The great recruiting boom came during the first few months of the war and would have an impact on which regiment or corps a soldier joined. A lot of new recruits joined their local regiment with their friends. This was especially the case with the war-raised service battalions. However, there are a number of possible reasons why a soldier would not be in his local regiment. The large numbers of new recruits during the first months of the war meant that many men wanting to enlist couldn’t get into their local recruiting office. And if they did, their unit of choice may have already been full.

Or, they enlisted underage and wanted to serve in a unit where their real age was less likely to be discovered, or be tracked down by relatives. Others failed a medical in their chosen unit and kept on trying until they found either a sympathetic or incompetent doctor to pass them. There was also the glamour associated with certain regiments, those of the Foot Guards and the kilted Highland regiments in particular. Many a man with no connection to Scotland fancied themselves in a kilt, sporran and glengarry, when compared to the drab service dress of the English regiments! Then, there were those unfortunate men who enlisted for a particular unit and suddenly found themselves transferred on mass to a new regiment. This happened to many recruits from the midlands and north of England as these areas had an excess number of men. Many were sent to Irish regiments, e.g. the Connaught Rangers.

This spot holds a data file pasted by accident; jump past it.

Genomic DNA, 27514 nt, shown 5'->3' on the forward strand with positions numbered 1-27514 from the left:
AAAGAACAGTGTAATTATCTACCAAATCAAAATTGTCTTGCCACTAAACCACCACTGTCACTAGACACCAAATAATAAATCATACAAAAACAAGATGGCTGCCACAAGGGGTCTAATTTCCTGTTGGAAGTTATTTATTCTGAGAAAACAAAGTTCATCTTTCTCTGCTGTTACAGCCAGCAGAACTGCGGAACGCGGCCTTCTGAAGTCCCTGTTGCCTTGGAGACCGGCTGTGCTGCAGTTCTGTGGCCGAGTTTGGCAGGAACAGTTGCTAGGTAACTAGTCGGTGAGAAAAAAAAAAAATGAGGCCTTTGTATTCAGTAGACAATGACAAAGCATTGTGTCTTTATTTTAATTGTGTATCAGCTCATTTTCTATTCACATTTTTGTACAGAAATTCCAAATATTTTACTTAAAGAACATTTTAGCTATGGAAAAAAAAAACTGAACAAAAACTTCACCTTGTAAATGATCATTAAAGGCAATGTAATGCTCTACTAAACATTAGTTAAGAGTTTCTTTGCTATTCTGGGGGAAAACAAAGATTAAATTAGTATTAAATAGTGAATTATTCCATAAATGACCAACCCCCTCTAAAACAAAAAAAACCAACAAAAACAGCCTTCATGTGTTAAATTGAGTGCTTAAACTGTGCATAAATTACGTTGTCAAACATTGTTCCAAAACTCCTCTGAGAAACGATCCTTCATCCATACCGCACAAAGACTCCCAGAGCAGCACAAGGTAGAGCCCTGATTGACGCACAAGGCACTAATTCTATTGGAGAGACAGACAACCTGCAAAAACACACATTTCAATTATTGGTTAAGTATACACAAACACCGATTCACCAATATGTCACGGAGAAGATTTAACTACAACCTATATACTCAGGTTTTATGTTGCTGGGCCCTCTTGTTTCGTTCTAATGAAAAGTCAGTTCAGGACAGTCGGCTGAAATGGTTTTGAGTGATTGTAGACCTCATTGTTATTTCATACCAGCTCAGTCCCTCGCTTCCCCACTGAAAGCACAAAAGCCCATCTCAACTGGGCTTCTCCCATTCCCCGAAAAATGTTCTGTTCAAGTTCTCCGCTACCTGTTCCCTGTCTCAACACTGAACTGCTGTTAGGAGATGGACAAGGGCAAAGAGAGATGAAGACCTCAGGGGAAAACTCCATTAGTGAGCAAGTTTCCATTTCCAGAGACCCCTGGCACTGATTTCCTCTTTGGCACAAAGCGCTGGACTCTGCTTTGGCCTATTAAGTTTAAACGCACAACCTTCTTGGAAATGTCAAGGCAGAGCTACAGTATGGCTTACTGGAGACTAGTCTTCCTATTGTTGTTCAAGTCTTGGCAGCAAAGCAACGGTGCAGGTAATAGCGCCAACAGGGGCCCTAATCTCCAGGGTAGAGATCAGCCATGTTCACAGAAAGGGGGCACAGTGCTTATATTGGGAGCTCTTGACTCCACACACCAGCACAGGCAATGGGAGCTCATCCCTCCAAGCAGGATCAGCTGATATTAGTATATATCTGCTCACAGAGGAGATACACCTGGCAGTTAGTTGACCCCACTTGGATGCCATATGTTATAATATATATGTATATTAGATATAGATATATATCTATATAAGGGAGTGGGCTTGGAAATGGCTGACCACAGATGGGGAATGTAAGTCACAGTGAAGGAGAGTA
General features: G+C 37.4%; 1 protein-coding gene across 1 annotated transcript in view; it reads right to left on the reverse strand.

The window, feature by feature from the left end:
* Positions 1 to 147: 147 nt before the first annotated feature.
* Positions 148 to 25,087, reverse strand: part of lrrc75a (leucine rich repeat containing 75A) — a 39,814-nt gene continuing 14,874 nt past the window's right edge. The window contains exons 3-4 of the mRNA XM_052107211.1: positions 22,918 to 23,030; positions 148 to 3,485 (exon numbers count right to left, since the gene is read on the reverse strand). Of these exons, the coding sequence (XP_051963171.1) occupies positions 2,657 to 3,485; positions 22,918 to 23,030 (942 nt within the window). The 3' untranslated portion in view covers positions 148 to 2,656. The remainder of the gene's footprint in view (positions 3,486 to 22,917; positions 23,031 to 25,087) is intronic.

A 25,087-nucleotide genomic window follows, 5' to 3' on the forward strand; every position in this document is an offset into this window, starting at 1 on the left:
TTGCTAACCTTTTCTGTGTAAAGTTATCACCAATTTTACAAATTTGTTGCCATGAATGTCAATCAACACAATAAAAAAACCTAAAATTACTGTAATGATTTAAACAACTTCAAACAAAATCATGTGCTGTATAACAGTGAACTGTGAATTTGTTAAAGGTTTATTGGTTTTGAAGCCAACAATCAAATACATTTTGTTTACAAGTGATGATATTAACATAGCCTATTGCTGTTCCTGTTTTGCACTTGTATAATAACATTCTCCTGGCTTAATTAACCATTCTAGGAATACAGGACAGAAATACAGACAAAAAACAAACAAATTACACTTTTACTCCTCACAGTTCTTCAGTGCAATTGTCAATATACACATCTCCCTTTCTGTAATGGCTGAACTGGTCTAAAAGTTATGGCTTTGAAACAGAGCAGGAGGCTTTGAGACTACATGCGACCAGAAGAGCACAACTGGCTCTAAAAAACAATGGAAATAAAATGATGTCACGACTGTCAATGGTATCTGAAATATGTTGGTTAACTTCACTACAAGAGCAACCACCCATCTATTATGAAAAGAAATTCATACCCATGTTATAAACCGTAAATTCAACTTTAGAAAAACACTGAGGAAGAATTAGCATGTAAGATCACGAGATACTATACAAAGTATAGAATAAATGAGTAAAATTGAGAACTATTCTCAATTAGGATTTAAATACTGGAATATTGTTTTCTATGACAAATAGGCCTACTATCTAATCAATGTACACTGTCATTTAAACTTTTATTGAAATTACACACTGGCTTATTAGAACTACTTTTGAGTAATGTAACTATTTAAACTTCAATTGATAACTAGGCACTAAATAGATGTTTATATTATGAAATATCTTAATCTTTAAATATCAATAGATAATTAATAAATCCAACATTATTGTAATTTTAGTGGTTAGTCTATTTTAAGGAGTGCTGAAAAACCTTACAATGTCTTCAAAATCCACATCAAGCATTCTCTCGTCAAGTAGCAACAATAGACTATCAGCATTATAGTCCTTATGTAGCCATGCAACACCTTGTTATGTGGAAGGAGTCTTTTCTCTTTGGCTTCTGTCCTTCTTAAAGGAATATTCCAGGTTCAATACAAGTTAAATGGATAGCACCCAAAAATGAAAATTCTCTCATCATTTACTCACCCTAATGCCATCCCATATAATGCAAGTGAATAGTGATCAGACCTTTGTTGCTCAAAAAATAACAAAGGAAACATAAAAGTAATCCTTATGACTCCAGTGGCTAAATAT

The Effect of Conscription on Unit Choice

When the Military Service Act came into effect on 2 March 1916, men no longer had an option to which regiment or corps they were sent. Instead, a conscript was sent to where the army saw fit. However, if a man had enlisted under the Derby Scheme and was called up after conscription had been introduced, then some leeway on unit choice was given.

Compulsory Transfers

If you’re lucky enough to be researching a soldier whose service record has survived you may come across a mention of Army Order 204 of 1916. This order dealt with compulsory transfers between units and is one of the reasons soldiers end up serving in different regiments. After this order came into effect, there was no guarantee that a soldier would stay with his unit for the remainder of the war. If he left the unit due to illness or wounds he may have been transferred to another once recovered. Many territorial soldiers were transferred from their home service unit under this legislation, sent abroad and then transferred to another regiment.